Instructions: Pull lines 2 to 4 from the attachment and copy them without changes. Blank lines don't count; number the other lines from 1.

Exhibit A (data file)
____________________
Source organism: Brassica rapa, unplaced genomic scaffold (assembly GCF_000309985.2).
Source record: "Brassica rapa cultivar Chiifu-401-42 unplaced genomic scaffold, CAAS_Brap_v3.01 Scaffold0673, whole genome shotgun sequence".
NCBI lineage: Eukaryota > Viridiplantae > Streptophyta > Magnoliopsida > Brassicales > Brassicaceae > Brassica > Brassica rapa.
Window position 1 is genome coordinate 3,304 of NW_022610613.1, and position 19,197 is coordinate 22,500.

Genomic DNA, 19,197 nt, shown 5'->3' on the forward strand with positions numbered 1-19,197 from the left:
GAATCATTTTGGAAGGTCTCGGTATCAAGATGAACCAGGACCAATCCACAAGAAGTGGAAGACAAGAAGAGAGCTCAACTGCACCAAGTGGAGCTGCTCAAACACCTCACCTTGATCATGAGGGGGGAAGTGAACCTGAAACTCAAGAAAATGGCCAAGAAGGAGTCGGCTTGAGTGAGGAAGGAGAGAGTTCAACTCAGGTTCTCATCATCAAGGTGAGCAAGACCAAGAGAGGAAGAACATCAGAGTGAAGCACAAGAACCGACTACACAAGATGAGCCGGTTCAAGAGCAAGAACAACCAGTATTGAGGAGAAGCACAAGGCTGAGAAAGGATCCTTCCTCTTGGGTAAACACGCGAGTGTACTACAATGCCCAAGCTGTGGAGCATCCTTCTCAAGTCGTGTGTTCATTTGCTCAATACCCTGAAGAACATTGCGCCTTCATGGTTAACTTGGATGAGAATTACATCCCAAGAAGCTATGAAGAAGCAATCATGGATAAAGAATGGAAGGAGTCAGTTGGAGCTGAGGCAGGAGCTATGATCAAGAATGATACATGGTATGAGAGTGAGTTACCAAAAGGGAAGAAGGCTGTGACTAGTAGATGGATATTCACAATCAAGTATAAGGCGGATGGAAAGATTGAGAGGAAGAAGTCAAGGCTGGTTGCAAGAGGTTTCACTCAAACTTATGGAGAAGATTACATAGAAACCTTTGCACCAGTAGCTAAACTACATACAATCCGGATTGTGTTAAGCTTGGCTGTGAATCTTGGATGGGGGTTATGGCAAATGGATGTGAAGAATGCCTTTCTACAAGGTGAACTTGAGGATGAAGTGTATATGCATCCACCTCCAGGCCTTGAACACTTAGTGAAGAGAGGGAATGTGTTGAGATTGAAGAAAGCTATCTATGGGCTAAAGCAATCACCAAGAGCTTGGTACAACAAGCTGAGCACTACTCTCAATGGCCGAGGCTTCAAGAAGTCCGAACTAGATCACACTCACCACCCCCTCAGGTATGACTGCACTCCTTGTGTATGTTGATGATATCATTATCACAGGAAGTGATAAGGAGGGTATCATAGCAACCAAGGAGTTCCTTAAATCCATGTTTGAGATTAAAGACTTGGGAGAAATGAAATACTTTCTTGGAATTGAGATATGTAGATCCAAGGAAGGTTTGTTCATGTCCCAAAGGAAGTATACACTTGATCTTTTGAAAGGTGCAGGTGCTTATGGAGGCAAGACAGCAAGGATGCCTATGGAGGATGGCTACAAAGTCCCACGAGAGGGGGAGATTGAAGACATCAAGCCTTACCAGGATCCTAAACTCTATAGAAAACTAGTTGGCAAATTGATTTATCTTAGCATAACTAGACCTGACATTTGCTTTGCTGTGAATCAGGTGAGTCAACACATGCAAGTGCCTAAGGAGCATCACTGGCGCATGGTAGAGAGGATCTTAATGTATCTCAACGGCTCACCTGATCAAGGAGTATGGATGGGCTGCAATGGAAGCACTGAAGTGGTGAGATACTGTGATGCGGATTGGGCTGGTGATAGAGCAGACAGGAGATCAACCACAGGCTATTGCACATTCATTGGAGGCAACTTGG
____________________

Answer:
Source record: "Brassica rapa cultivar Chiifu-401-42 unplaced genomic scaffold, CAAS_Brap_v3.01 Scaffold0673, whole genome shotgun sequence".
NCBI lineage: Eukaryota > Viridiplantae > Streptophyta > Magnoliopsida > Brassicales > Brassicaceae > Brassica > Brassica rapa.
Window position 1 is genome coordinate 3,304 of NW_022610613.1, and position 19,197 is coordinate 22,500.